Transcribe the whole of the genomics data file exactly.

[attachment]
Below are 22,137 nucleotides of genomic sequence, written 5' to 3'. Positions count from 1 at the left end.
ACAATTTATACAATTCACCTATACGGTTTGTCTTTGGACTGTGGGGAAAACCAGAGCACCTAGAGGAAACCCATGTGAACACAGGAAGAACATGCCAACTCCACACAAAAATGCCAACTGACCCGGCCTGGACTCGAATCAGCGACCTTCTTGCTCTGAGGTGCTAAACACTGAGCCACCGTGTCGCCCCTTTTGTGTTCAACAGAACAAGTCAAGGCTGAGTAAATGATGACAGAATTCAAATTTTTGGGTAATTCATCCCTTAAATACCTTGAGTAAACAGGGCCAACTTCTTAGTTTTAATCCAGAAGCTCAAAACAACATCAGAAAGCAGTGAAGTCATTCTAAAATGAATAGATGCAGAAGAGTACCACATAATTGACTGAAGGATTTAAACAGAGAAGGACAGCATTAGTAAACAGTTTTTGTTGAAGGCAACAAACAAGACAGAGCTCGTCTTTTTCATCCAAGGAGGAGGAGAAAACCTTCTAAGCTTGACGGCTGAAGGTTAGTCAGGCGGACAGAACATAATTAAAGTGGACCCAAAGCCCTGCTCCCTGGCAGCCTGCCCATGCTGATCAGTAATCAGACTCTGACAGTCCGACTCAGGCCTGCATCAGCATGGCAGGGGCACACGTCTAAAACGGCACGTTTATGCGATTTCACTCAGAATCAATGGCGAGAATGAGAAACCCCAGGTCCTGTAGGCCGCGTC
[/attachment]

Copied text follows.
Below are 22,137 nucleotides of genomic sequence, written 5' to 3'. Positions count from 1 at the left end.
ACAATTTATACAATTCACCTATACGGTTTGTCTTTGGACTGTGGGGAAAACCAGAGCACCTAGAGGAAACCCATGTGAACACAGGAAGAACATGCCAACTCCACACAAAAATGCCAACTGACCCGGCCTGGACTCGAATCAGCGACCTTCTTGCTCTGAGGTGCTAAACACTGAGCCACCGTGTCGCCCCTTTTGTGTTCAACAGAACAAGTCAAGGCTGAGTAAATGATGACAGAATTCAAATTTTTGGGTAATTCATCCCTTAAATACCTTGAGTAAACAGGGCCAACTTCTTAGTTTTAATCCAGAAGCTCAAAACAACATCAGAAAGCAGTGAAGTCATTCTAAAATGAATAGATGCAGAAGAGTACCACATAATTGACTGAAGGATTTAAACAGAGAAGGACAGCATTAGTAAACAGTTTTTGTTGAAGGCAACAAACAAGACAGAGCTCGTCTTTTTCATCCAAGGAGGAGGAGAAAACCTTCTAAGCTTGACGGCTGAAGGTTAGTCAGGCGGACAGAACATAATTAAAGTGGACCCAAAGCCCTGCTCCCTGGCAGCCTGCCCATGCTGATCAGTAATCAGACTCTGACAGTCCGACTCAGGCCTGCATCAGCATGGCAGGGGCACACGTCTAAAACGGCACGTTTATGCGATTTCACTCAGAATCAATGGCGAGAATGAGAAACCCCAGGTCCTGTAGGCCGCGTC